More New Jerseyans in the dark about Common Core standards, poll finds

By Peggy McGlone | The Star-Ledger
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on July 23, 2014

Many New Jerseyans haven't heard of the Common Core, the curriculum standards that have been adopted by New Jersey and 38 other states, but a majority of those who know something about the topic say they disapprove of them.


Although a controversial subject in education circles, more New Jerseyans say they know nothing about the Common Core State Standards than those who say they have heard a lot about them, according to a new poll.

But the Fairleigh Dickinson University’s Public Mind Poll released Wednesday also reports more than half of those who have heard "some" or "a lot" about the standards say they disapprove of them.

The poll found 44 percent of residents said they have heard nothing about the guidelines for language arts and math that have been adopted by 39 states, including New Jersey. Only 15 percent reported knowing a lot about the curriculum standards that lay out what students should know in both subject areas for grades K through 12. Another 39 percent reported knowing some or just a little about the topic.

As a result, 55 percent said they didn't know if they approved of them or not. However, of those who reported knowing at least something about the standards, 54 percent disapprove and 28 approve.

More than half of residents didn’t know if the standards are being used in New Jersey’s public schools. The standards were adopted by the New Jersey State Board of Education in 2010.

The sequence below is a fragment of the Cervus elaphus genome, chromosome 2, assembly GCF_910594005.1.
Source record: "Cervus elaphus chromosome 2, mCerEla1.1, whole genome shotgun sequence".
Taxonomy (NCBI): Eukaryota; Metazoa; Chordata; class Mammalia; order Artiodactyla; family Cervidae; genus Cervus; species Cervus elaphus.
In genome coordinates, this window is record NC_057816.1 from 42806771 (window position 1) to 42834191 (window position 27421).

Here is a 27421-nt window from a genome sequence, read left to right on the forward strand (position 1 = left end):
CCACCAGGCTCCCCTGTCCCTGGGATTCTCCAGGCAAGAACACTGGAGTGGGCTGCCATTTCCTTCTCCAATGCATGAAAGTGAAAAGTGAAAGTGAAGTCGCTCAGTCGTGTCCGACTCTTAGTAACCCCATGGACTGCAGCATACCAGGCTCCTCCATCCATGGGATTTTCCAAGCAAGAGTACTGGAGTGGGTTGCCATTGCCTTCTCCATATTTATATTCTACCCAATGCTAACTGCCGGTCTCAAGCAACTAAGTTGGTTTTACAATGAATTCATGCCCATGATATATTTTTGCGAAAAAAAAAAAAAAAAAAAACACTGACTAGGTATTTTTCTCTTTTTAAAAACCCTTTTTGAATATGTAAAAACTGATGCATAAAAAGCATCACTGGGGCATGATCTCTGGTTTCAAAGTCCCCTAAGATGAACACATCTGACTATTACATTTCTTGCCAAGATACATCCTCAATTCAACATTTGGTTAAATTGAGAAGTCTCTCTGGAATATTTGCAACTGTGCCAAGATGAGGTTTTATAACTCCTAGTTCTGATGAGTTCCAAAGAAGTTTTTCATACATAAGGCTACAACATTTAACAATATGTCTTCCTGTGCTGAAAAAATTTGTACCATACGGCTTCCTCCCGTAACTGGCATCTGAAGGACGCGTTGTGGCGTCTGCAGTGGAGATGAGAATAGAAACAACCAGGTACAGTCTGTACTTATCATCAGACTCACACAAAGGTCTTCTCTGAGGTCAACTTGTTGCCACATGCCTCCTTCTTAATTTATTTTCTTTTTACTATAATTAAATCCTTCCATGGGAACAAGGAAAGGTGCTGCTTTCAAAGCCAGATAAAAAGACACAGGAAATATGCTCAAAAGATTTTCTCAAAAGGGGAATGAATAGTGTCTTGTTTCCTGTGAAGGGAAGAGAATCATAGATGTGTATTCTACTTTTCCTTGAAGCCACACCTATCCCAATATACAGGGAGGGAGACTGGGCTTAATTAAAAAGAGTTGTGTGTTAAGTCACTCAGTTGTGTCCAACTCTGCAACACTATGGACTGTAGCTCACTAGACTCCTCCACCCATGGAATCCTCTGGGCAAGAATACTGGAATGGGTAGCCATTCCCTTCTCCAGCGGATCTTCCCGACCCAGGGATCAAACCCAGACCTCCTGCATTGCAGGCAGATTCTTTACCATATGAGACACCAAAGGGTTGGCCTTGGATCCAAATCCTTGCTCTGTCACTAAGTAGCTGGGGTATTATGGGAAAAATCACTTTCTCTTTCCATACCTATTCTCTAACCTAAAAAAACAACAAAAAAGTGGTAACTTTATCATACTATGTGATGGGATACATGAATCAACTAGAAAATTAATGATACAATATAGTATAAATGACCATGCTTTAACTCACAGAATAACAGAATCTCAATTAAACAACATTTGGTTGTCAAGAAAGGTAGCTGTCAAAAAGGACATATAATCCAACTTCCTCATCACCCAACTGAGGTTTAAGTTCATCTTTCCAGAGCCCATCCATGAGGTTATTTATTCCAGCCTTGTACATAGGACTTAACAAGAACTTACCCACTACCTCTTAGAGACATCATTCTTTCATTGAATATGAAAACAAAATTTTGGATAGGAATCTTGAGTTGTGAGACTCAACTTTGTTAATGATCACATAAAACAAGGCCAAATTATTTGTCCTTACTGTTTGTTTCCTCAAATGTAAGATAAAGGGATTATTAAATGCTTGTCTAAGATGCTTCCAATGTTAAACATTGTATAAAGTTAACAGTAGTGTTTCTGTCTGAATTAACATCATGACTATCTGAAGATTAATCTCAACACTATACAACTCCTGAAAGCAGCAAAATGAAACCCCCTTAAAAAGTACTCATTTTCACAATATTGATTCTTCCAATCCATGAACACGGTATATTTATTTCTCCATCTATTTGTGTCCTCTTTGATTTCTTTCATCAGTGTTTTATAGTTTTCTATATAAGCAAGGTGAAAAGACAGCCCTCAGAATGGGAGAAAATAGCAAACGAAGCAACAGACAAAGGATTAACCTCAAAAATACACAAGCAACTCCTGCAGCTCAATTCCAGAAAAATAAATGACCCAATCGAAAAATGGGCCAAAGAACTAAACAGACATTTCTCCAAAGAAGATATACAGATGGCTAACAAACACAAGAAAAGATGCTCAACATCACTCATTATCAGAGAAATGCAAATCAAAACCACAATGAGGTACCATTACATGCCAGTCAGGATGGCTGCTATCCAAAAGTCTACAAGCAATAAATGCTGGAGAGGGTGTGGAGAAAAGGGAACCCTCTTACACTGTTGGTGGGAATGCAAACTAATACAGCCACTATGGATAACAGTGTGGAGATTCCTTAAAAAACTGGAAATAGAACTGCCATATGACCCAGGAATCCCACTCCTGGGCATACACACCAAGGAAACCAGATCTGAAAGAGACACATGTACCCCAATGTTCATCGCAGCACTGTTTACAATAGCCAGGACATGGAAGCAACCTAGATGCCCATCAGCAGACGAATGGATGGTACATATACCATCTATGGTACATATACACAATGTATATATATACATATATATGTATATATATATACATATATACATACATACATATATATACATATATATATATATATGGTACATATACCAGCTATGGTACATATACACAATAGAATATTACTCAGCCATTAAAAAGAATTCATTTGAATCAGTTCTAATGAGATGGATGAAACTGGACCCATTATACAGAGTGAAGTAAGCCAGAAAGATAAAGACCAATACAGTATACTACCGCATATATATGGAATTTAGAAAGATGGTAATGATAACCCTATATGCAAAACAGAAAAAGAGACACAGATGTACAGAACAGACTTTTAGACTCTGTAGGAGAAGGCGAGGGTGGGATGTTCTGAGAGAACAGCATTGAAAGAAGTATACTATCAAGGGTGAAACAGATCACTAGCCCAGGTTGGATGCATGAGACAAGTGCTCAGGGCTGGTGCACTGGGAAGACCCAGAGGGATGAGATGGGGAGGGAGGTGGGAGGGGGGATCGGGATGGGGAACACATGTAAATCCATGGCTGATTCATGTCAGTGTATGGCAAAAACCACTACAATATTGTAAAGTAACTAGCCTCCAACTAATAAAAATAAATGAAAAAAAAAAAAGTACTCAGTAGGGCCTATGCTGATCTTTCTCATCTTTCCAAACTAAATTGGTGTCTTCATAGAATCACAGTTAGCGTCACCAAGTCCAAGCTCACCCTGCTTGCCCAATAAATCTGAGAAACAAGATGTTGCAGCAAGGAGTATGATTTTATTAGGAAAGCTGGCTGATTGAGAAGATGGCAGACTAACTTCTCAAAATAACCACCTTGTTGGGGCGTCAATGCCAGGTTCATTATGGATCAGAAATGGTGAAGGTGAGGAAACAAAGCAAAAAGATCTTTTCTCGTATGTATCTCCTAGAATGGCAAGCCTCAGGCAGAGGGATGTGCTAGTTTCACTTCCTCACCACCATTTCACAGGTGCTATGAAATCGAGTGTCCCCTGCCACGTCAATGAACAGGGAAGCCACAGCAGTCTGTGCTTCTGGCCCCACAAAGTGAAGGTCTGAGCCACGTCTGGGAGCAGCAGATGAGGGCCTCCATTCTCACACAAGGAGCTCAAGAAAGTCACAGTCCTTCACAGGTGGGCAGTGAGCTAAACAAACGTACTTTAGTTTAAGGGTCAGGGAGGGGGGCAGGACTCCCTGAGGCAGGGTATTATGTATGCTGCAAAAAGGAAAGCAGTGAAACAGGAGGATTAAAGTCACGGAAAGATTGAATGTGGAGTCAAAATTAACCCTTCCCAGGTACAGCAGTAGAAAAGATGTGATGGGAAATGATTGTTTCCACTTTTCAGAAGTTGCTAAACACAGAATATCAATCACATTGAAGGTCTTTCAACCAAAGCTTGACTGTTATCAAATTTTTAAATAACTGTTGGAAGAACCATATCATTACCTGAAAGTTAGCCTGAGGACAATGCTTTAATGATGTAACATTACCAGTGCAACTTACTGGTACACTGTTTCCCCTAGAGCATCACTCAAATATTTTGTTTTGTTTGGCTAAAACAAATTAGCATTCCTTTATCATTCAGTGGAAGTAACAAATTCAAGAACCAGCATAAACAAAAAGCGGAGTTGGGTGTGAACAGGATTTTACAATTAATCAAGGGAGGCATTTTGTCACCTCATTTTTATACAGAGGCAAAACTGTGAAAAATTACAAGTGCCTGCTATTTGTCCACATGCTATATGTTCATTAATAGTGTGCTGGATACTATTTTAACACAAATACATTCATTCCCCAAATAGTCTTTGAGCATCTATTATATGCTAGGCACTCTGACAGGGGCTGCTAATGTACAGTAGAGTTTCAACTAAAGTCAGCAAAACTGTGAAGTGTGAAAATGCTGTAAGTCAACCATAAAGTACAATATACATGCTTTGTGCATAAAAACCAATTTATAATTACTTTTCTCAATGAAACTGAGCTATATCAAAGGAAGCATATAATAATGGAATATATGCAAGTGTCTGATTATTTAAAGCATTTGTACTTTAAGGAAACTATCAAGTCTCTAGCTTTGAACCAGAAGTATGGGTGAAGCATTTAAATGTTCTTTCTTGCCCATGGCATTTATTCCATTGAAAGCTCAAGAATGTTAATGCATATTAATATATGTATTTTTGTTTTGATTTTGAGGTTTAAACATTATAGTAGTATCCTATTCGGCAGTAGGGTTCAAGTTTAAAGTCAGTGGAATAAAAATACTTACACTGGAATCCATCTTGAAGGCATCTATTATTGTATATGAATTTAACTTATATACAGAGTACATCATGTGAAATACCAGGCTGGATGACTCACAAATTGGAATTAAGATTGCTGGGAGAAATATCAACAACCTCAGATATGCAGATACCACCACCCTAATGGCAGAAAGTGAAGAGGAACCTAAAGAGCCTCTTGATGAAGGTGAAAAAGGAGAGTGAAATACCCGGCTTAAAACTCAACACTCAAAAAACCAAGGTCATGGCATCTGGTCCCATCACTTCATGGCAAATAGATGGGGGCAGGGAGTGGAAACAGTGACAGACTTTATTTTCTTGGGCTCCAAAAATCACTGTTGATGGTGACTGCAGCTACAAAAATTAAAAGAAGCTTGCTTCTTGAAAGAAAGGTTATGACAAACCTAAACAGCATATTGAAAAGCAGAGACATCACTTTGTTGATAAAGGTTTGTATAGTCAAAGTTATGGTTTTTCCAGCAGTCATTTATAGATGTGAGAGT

The poll shows the Common Core is highly politicized, with many people basing their opinions on misconceptions about the curriculum guidelines, according to the survey’s analyst.

“A lot of the opposition is inaccurate,” Fairleigh Dickinson University political science professor Dan Cassino said. “The actual information is pretty dull. There aren’t too many parents saying I don’t want my children learning trigonometry or Shakespeare.”

For example, 43 percent of people who reported they had heard about the standards incorrectly believed they include sex education, Cassino said. More than a third said the standards taught evolution, while more than a quarter reported the guidelines taught global warming.

“It looks like the Common Core has become a proxy fight over curriculum,” Cassino said.

In addition, residents are divided in their opinion about the concept of uniform national standards for the teaching of language arts and math, the poll finds. When asked who should take the leadership role in making education policy, 37 percent said school officials, while 10 percent said the federal government, 18 percent said state government and 19 percent said local government.

“Parents in New Jersey, and people in New Jersey in general, want standards set by the school, not by the state, not by outside officials,” Cassino said.

A random sample of 819 residents aged 18 or older were surveyed by telephone between July 14 through July 20, according to the university.

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